The human gastrointestinal tract houses trillions of microbes. The gut and various types of microorganisms, including bacteria, viruses, fungi, and archaea, form a complex ecosystem known as the gut microbiota, and the whole genome of the gut microbiota is referred to as the gut microbiome. The gut microbiota is essential for homeostasis and the overall well-being of a person and is in-creasingly considered an adjunct “virtual organ,” with a complexity level comparable to that of the other organ systems. The gut micro-biota plays an essential role in nutrition, local mucosal homeostasis, inflammation, and the mucosal immune system. An imbalanced state of the gut microbiota, known as dysbiosis, can predispose to development of various gastrointestinal malignancies through three speculated pathogenic mechanisms: (a) direct cytotoxic effects with damage to the host DNA, (b) disproportionate proinflammatory signaling inducing inflammation, and (c) activation of tumorigenic pathways or suppression of tumor-suppressing pathways. Several microorganisms, including Helicobacter pylori, Epstein-Barr virus, human papillomavirus, Mycoplasma species, Escherichia coli, and Streptococcus bovis, are associated with gastrointestinal malignancies such as esophageal adenocarcinoma, gastric adenocarcinoma, gastric mucosa-associated lymphoid tissue lymphoma, colorectal ad-enocarcinoma, and anal squamous cell carcinoma. Imaging plays a pivotal role in diagnosis and management of microbiota-associated gastrointestinal malignancies. Appropriate use of probiotics, fecal microbiota transplantation, and overall promotion of the healthy gut are ongoing areas of research for prevention and treatment of malignancies.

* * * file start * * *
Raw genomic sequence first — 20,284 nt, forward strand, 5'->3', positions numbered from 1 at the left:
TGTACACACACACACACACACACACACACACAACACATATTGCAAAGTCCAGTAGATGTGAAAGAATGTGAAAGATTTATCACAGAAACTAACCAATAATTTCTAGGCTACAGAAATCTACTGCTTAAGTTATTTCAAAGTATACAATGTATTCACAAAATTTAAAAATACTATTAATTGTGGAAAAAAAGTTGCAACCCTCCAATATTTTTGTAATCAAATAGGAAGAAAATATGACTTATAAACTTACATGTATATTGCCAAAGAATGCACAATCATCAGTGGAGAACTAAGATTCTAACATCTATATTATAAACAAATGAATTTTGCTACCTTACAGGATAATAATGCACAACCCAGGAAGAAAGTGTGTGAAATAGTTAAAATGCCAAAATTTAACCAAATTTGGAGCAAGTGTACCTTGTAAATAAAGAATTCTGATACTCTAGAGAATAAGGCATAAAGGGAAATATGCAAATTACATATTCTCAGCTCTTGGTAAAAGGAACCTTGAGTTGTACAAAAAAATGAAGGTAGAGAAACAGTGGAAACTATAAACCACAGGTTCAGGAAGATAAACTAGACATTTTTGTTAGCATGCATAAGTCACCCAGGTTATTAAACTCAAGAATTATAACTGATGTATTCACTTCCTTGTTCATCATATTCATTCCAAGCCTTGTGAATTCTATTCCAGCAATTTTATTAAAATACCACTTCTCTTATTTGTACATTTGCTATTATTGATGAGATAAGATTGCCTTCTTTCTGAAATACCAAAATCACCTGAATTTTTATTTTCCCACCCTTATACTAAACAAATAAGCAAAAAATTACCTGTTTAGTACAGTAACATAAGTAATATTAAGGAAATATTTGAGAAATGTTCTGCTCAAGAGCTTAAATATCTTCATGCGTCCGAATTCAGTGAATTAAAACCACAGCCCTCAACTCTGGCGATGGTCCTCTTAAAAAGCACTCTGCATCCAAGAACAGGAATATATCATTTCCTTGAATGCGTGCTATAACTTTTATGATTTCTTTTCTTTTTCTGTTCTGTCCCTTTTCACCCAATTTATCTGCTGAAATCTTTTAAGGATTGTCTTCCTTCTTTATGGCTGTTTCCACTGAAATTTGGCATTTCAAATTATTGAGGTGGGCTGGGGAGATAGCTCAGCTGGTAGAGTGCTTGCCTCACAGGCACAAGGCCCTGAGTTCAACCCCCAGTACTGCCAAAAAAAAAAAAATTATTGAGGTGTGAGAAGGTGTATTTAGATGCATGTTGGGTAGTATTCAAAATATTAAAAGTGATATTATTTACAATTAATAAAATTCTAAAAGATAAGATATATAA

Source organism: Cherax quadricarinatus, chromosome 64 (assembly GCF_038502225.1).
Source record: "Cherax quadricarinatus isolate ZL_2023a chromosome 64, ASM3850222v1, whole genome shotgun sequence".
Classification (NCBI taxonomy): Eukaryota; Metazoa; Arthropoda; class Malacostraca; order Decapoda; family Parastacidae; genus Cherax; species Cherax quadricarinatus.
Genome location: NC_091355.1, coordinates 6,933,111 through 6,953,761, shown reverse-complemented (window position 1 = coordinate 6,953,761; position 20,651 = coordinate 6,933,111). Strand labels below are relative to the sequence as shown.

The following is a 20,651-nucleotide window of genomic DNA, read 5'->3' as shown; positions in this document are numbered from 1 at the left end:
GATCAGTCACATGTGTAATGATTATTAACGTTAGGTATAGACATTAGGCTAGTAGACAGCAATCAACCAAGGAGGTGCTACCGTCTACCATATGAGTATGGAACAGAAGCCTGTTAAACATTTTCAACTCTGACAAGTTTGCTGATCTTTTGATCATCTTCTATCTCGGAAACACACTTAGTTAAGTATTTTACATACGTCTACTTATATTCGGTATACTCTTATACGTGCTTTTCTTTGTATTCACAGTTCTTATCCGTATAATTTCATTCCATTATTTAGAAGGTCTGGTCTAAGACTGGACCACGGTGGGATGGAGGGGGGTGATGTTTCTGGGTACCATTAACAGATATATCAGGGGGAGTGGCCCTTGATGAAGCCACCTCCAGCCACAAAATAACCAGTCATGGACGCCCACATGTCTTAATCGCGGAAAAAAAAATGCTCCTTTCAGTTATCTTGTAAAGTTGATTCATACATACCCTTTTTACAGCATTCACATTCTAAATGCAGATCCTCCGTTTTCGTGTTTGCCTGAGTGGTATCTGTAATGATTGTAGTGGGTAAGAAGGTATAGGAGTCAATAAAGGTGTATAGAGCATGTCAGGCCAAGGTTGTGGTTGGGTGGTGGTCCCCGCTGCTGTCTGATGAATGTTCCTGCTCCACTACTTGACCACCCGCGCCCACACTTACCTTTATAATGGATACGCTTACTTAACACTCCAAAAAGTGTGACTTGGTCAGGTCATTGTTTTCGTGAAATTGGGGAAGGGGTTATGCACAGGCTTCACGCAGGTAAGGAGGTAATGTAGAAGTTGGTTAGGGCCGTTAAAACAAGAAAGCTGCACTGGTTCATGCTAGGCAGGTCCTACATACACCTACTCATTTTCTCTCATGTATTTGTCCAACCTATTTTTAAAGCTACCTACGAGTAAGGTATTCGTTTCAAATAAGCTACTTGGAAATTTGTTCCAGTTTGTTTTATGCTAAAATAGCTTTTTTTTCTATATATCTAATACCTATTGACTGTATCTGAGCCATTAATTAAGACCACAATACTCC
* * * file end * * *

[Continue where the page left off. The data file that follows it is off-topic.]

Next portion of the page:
ASJC Scopus subject areas
- Radiology Nuclear Medicine and imaging